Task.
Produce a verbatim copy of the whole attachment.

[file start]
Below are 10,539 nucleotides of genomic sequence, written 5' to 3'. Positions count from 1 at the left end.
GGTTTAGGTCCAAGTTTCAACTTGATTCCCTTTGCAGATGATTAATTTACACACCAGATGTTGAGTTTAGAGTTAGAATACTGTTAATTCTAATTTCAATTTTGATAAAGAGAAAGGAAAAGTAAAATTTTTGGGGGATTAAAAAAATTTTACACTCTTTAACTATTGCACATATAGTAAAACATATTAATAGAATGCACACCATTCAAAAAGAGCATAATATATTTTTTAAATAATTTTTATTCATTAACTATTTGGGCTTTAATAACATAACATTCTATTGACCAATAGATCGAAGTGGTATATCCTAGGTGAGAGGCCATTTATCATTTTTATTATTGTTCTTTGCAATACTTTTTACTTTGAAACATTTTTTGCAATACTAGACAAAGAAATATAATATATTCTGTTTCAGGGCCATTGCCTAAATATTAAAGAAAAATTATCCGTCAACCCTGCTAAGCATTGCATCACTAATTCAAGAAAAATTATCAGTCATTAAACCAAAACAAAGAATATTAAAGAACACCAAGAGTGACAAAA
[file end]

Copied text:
Below are 10,539 nucleotides of genomic sequence, written 5' to 3'. Positions count from 1 at the left end.
GGTTTAGGTCCAAGTTTCAACTTGATTCCCTTTGCAGATGATTAATTTACACACCAGATGTTGAGTTTAGAGTTAGAATACTGTTAATTCTAATTTCAATTTTGATAAAGAGAAAGGAAAAGTAAAATTTTTGGGGGATTAAAAAAATTTTACACTCTTTAACTATTGCACATATAGTAAAACATATTAATAGAATGCACACCATTCAAAAAGAGCATAATATATTTTTTAAATAATTTTTATTCATTAACTATTTGGGCTTTAATAACATAACATTCTATTGACCAATAGATCGAAGTGGTATATCCTAGGTGAGAGGCCATTTATCATTTTTATTATTGTTCTTTGCAATACTTTTTACTTTGAAACATTTTTTGCAATACTAGACAAAGAAATATAATATATTCTGTTTCAGGGCCATTGCCTAAATATTAAAGAAAAATTATCCGTCAACCCTGCTAAGCATTGCATCACTAATTCAAGAAAAATTATCAGTCATTAAACCAAAACAAAGAATATTAAAGAACACCAAGAGTGACAAAA